Donald Trump was the least qualified presidential candidate in US history. He had no record of public or military service and was ignorant of foreign affairs. Throughout the campaign, he repeatedly showed himself to be a racist, a misogynist, a bully and a narcissist. Rather than seek to mask these defects, he gloried in them. Many of the Republican Party’s most senior figures refused to endorse him.
And yet he won. Mr Trump, a disliked candidate, was able to defeat an even more loathed opponent: Hillary Clinton. The Democrat showed resilience and tenacity as well as grace under pressure. In an anti-establishment age, however, her familiarity and background counted against her. As a former first lady, she was hindered not only by her own flaws but those of her husband, Bill Clinton.
Mrs Clinton’s use of a private email server while secretary of state reinforced her untrustworthy image. Her closeness to Wall Street undermined her promise to support the economically marginalised. The lack of enthusiasm that some of her party’s voters – the so-called Obama Democrats – felt for her candidacy testified to her weaknesses. After Barack Obama, the election of the first female president would have been a cheering, momentous occasion. Yet Mrs Clinton simply lacked the popular appeal to win.
Mr Trump overcame his lack of support among women overall, ethnic minorities and students by winning the support of the white working class. His economic populism and vow to “make America great again” resonated with those long alienated by both of the main parties. His triumph was enabled by many of the same forces that carried the Leave campaign to victory in the UK’s EU referendum.
The US faces the most unexpected and dangerous presidency in its history. Mr Trump’s victory will embolden misogynists, racists and Islamophobes. The free world will soon be led by a man who rejects many of its essential tenets. Liberals’ faith in progress has been undermined, stunningly. As in the 1930s after the Great Depression, the 2008 financial crisis has resurrected the forces of reaction. History is not linear, but cyclical and discontinuous.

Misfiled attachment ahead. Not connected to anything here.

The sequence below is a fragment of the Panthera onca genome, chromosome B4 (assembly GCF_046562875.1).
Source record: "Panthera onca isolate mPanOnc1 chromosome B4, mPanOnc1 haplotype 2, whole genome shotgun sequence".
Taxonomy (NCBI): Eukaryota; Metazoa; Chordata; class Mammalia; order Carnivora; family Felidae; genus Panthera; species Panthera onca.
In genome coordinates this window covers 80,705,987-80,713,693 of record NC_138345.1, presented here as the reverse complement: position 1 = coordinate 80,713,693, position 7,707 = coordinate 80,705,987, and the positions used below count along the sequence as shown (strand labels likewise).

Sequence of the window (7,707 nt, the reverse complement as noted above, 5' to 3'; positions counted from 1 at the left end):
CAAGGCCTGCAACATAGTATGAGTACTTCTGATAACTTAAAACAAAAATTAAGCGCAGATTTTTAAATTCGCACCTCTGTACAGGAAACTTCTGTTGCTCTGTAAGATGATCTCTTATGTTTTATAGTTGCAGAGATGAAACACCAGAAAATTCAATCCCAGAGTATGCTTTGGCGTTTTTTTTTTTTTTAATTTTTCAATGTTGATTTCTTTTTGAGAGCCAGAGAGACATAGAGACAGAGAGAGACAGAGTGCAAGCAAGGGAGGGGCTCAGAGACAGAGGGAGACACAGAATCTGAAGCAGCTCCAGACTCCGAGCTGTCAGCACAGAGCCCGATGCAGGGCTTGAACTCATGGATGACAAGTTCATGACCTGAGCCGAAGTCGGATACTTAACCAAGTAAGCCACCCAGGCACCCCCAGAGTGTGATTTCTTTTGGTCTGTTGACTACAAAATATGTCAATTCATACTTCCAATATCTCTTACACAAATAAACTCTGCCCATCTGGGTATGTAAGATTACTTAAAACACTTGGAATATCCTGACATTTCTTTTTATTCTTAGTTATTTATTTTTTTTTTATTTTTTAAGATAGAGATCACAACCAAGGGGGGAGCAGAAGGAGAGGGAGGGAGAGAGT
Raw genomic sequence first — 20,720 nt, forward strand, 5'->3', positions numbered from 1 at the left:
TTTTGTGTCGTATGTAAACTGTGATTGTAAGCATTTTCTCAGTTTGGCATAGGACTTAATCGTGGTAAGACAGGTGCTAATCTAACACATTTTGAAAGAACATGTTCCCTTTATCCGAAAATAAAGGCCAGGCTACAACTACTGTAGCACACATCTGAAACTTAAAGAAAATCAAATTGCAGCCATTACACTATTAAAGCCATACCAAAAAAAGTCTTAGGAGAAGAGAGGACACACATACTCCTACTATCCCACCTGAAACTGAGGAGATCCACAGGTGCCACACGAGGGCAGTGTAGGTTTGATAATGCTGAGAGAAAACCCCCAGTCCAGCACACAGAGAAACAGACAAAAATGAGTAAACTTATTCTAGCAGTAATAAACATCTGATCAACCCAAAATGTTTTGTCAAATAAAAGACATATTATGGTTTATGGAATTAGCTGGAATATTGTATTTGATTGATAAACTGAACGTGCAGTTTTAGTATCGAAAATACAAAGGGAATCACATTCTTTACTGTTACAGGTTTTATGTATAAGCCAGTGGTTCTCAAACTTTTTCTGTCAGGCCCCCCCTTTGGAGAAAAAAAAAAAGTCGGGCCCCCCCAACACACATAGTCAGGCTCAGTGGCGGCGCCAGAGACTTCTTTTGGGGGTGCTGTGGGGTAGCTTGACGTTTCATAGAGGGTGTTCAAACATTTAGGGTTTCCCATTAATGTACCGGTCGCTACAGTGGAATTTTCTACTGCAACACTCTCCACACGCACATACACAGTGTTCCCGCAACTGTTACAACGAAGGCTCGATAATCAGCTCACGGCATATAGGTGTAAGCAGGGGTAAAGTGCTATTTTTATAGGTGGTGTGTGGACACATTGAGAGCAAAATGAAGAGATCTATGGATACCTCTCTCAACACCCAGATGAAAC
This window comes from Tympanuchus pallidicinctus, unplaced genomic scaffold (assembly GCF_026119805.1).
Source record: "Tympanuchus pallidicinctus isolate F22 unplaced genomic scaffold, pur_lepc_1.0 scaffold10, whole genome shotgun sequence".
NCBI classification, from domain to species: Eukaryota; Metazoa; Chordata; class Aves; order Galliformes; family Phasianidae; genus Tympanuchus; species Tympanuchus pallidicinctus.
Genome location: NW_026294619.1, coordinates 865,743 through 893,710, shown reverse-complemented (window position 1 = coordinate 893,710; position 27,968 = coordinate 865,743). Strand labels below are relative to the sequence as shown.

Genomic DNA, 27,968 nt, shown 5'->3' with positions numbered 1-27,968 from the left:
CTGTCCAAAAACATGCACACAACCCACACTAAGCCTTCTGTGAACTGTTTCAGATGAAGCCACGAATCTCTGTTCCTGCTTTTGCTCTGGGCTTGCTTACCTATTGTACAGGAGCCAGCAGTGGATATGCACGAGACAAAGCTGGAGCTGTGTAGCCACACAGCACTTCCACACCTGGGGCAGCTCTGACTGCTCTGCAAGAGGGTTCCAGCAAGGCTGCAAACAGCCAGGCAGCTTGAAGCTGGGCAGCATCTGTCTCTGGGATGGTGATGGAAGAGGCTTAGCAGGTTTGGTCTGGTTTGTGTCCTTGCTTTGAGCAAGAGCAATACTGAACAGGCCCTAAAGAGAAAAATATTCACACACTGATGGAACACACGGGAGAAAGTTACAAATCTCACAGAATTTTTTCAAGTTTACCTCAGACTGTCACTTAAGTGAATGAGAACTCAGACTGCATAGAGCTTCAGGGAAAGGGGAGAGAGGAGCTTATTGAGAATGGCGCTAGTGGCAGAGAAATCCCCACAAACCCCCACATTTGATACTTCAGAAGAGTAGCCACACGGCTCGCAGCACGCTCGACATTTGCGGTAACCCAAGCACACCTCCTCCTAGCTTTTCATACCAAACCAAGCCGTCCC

Unlike Mrs Clinton, Mr Trump lacks any foreign affairs experience. He is an isolationist and protectionist. If the president-elect fulfils his campaign rhetoric, the US will retreat from its role as guarantor of the post-Cold War
liberal order. Mr Trump’s disavowal of Nato’s doctrine of collective defence will empower a revanchist Russia. Many in the world will tremble at his victory – the Baltic states and Poland have more reason than most. Vladimir Putin, whom Mr Trump admires, now has every incentive to pursue his expansionist desires.
The next US president has little interest in achieving a peaceful settlement in Syria, the site of the world’s greatest humanitarian crisis since the Second World War. Throughout President Bashar al-Assad’s bombardment of Aleppo, he has voiced no criticism of the regime. Syria’s wretched masses will find no welcome in Mr Trump’s America.
Many of the hopeful advances that were made under President Obama will be reversed. His successor, a climate-change denier, has threatened to withdraw the US from the Paris Agreement and to end funding for UN global warming programmes. He rejects the international prohibition of torture and derides human rights.
Mr Trump’s influence on domestic policy will be no less deleterious. Aided by a Republican Congress, he will repeal President Obama’s health-care reforms, deport the 11 million undocumented migrants in the US and, he claims, construct a wall along the Mexican border.
Donald Trump’s victory will gladden the hearts of many reactionaries. In France, Marine Le Pen will seek to emulate his achievement in next year’s presidential election. Against the forces of populism, liberalism has too often proved feeble. If they are to recover, Mr Trump’s vanquished opponents must not merely condemn his rise, but understand it.
In the US, as elsewhere, the centre left has become disconnected from the working-class voters whom it purports to champion. History shows that populists and authoritarians invariably fail, the victim of their own hubris and contradictions. Yet they can do profound damage. In these turbulent new times, Mr Trump’s election is the darkest moment yet. There may be many more to follow.